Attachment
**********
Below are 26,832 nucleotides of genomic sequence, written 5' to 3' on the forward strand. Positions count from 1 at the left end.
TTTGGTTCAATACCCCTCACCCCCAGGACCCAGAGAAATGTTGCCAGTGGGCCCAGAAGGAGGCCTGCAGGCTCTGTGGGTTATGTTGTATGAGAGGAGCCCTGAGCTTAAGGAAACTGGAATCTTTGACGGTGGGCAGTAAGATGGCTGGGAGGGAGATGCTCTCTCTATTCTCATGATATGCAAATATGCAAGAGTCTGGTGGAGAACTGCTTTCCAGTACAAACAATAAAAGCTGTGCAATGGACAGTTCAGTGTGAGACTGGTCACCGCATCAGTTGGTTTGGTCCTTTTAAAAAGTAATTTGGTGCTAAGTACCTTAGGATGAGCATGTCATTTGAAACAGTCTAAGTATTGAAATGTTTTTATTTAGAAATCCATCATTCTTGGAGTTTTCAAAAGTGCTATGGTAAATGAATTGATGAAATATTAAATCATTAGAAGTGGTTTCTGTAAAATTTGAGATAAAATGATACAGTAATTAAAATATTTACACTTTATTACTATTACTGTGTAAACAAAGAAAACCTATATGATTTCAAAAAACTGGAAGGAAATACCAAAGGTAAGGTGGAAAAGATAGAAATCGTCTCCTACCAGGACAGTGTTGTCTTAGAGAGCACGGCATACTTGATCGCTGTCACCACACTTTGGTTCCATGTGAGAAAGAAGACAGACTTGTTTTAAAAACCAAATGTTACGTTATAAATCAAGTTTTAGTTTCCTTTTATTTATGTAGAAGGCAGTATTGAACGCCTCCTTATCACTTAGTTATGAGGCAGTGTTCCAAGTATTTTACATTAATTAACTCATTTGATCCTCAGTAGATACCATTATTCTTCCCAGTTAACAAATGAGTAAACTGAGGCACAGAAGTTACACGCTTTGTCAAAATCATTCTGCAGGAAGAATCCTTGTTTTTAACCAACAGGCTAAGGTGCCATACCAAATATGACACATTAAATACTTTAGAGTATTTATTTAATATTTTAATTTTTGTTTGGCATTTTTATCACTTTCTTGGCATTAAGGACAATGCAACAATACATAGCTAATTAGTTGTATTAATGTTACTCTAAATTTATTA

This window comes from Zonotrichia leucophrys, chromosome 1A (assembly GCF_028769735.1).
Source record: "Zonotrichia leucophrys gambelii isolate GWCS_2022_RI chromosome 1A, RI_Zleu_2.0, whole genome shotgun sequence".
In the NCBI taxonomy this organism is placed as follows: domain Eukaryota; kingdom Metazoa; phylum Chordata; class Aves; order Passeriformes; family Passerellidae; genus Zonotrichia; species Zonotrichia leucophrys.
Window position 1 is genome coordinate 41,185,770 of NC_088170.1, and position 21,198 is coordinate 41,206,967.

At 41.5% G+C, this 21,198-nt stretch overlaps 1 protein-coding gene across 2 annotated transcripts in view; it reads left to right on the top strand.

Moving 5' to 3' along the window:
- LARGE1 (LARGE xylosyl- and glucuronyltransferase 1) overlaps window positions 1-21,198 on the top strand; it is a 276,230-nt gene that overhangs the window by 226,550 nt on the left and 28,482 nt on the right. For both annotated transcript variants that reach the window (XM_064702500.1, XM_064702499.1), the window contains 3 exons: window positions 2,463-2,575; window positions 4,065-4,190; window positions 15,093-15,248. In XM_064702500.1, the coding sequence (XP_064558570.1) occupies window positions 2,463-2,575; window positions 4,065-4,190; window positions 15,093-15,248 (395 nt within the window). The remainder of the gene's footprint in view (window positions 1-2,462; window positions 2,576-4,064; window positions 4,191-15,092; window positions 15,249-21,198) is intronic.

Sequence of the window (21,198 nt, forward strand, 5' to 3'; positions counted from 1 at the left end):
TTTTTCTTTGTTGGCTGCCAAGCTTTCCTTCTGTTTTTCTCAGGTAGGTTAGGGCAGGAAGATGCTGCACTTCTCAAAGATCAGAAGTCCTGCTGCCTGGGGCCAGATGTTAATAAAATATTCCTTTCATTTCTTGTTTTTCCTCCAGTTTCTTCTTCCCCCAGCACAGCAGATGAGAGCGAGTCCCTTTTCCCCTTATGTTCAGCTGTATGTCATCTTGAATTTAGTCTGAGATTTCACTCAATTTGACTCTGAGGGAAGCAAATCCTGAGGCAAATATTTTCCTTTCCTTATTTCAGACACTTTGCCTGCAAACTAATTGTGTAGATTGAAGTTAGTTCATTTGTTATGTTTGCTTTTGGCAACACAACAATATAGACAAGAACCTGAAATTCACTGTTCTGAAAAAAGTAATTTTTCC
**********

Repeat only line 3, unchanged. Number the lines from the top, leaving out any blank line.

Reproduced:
This window comes from Zonotrichia leucophrys, chromosome 1A (assembly GCF_028769735.1).